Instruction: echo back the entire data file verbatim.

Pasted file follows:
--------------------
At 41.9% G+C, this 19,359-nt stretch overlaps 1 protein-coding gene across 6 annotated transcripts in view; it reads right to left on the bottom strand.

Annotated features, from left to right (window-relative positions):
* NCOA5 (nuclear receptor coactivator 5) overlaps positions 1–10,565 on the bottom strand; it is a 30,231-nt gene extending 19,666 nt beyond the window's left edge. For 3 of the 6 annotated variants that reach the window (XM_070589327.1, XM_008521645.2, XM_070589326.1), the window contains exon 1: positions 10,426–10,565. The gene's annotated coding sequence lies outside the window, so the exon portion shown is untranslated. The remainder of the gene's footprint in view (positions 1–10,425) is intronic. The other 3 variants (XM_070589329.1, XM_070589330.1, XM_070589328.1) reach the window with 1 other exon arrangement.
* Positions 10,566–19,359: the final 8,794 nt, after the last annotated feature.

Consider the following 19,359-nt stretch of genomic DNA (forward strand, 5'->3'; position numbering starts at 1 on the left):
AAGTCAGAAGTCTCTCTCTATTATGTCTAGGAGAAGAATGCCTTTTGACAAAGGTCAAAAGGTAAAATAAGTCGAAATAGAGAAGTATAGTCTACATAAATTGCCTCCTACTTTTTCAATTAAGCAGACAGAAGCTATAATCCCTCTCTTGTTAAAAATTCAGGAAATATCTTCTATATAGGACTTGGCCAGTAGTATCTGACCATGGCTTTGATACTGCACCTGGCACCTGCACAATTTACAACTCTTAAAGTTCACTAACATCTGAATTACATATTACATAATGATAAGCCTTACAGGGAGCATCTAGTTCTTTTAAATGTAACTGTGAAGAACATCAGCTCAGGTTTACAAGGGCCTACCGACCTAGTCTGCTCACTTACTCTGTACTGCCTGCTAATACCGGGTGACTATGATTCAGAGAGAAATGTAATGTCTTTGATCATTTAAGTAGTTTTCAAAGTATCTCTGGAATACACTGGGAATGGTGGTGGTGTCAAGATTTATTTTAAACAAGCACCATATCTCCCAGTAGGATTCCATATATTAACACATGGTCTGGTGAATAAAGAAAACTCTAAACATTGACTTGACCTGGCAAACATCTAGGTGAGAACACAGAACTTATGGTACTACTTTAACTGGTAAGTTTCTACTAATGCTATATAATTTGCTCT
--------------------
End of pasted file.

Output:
At 41.9% G+C, this 19,359-nt stretch overlaps 1 protein-coding gene across 6 annotated transcripts in view; it reads right to left on the bottom strand.

Annotated features, from left to right (window-relative positions):
* NCOA5 (nuclear receptor coactivator 5) overlaps positions 1–10,565 on the bottom strand; it is a 30,231-nt gene extending 19,666 nt beyond the window's left edge. For 3 of the 6 annotated variants that reach the window (XM_070589327.1, XM_008521645.2, XM_070589326.1), the window contains exon 1: positions 10,426–10,565. The gene's annotated coding sequence lies outside the window, so the exon portion shown is untranslated. The remainder of the gene's footprint in view (positions 1–10,425) is intronic. The other 3 variants (XM_070589329.1, XM_070589330.1, XM_070589328.1) reach the window with 1 other exon arrangement.
* Positions 10,566–19,359: the final 8,794 nt, after the last annotated feature.

Consider the following 19,359-nt stretch of genomic DNA (forward strand, 5'->3'; position numbering starts at 1 on the left):
AAGTCAGAAGTCTCTCTCTATTATGTCTAGGAGAAGAATGCCTTTTGACAAAGGTCAAAAGGTAAAATAAGTCGAAATAGAGAAGTATAGTCTACATAAATTGCCTCCTACTTTTTCAATTAAGCAGACAGAAGCTATAATCCCTCTCTTGTTAAAAATTCAGGAAATATCTTCTATATAGGACTTGGCCAGTAGTATCTGACCATGGCTTTGATACTGCACCTGGCACCTGCACAATTTACAACTCTTAAAGTTCACTAACATCTGAATTACATATTACATAATGATAAGCCTTACAGGGAGCATCTAGTTCTTTTAAATGTAACTGTGAAGAACATCAGCTCAGGTTTACAAGGGCCTACCGACCTAGTCTGCTCACTTACTCTGTACTGCCTGCTAATACCGGGTGACTATGATTCAGAGAGAAATGTAATGTCTTTGATCATTTAAGTAGTTTTCAAAGTATCTCTGGAATACACTGGGAATGGTGGTGGTGTCAAGATTTATTTTAAACAAGCACCATATCTCCCAGTAGGATTCCATATATTAACACATGGTCTGGTGAATAAAGAAAACTCTAAACATTGACTTGACCTGGCAAACATCTAGGTGAGAACACAGAACTTATGGTACTACTTTAACTGGTAAGTTTCTACTAATGCTATATAATTTGCTCT